This data suggests Botox weakens sensing emotions in ourselves and social partners, disconnecting us from primal cues weaving the human tapestry. Losing emotional attunement bears profound societal and relational consequences beyond chasing youthful appearance. And safer botanical alternatives like aloe, cocoa, green tea and homeopathy now prove just as effective at tightening mature skin and smoothing wrinkles.4

Perhaps most dramatically highlighting the profound 'anti-aging' results of simply removing toxicity, an Italian clinical study demonstrated that quitting cigarette smoking for 9 months reversed participants’ skin age by up to 13 years - from 9 years older appearance than chronological age down to 4 years younger looking.1 The chemical assault wrought by continual smoking clearly ages skin prematurely. Can you imagine what would happen if the hundreds of other toxic exposures we confront regularly were significantly reduced, and how that would positive affect you skin's biological age? 

Carefully examining one's lifestyle and diet to reduce exposure with toxins, pollutants, allergens, endocrine disruptors, heavy metals and pesticides would profoundly improve health and longevity. For the skin is a mirror of both external and internal exposures and influences, most of which we have some control in minimzing or altogether eliminating.5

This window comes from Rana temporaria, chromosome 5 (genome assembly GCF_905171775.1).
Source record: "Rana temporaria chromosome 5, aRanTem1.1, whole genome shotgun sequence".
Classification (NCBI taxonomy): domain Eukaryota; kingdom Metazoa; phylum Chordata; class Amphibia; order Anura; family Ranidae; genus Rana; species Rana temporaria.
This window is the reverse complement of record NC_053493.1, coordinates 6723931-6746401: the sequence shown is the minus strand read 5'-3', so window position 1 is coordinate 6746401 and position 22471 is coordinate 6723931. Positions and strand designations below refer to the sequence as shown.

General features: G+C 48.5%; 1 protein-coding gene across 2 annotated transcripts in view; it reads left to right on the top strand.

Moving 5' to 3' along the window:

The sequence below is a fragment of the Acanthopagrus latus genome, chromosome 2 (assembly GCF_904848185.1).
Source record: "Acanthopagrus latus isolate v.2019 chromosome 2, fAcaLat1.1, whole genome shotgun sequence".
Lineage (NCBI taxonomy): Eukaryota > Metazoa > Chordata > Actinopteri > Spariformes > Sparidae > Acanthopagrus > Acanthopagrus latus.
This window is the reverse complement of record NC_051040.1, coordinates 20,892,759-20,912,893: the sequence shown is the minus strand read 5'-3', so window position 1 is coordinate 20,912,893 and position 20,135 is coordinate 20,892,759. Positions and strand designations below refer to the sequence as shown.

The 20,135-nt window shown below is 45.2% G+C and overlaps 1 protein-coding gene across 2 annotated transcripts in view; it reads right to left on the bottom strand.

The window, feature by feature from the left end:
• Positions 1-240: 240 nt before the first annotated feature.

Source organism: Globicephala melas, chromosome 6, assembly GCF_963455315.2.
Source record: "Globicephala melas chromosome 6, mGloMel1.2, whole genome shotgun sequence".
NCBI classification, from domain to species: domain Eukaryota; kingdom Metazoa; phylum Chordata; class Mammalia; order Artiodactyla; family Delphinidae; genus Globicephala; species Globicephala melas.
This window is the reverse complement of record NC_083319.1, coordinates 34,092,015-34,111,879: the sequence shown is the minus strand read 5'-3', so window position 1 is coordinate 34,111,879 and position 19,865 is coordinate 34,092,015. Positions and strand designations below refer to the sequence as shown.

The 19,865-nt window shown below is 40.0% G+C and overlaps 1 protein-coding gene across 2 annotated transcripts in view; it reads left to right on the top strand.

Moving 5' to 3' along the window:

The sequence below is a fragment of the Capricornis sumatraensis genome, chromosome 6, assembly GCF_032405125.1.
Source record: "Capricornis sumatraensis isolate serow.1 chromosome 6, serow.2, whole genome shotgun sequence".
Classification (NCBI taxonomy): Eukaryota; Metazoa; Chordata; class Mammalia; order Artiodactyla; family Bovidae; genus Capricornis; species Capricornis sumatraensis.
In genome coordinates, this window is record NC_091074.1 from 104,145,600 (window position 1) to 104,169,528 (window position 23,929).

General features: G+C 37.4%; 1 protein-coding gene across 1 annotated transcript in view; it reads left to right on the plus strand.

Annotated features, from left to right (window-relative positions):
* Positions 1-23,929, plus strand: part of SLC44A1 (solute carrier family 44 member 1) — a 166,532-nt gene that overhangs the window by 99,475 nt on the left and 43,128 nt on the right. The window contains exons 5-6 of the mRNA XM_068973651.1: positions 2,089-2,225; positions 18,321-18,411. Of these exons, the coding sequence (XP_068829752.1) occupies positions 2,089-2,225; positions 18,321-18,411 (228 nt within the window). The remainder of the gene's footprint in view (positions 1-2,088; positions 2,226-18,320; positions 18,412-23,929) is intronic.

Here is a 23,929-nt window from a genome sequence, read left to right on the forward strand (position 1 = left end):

With toxicity concerns compounding impacts on empathy, perhaps the time has come to reconsider routine Botox injections that paralyze the complex web of facial signals and signaling behaviors. By working holistically with balanced nutrition, hydration, facial massage, collagen support and rest rather than fighting our biology with injected toxins we can age both gracefully and non-prematurely. And, in some cases, we can even reverse our biological age by incorporating time-tested, and newly clinically valid natural approaches like aloe vera. 

Learn more by reading:  Research: A Tsp. of Aloe Daily Reverses Signs of Skin Aging

Learn more by reading: Botox’s Ugly ‘Side Effects’ Run Deeper Than Skin, Alter Mind & Numb Emotion

Learn more by reading: Skin Aging.



1. Carruthers JD, Lowe NJ, Menter MA, Gibson J, Eadie N. Botox Glabellar Lines II Study Group. Double-blind, placebo-controlled study of the safety and efficacy of botulinum toxin type A in patients with glabellar lines. Plast Reconstr Surg. 2003;112(4):1089-98. 


2. Sajid MI. Does Botox Fundamentally Affect One's Perception of Emotion? A Review of the Evidence. Front Psychol. 2020;11:569. 


3. Hiestand EN, Martin S. Botox: applications beyond wrinkles. J Ark Med Soc. 2004;101(2):22-5.


4. Perkins MA, Card JP, Osterhout DJ. A Review of the Beneficial Effects of Hydrolysed Collagen as a Nutraceutical on Skin Properties and Ageing. Nutrients. 2021;13(8):2773. 


5. Riccarda Serri, Maria Concetta Romano, Adele Sparavigna. "Quitting smoking rejuvenates the skin": results of a pilot project on smoking cessation conducted in Milan, Italy. Skinmed. 2010 Jan-Feb;8(1):23-9. PMID: 20839421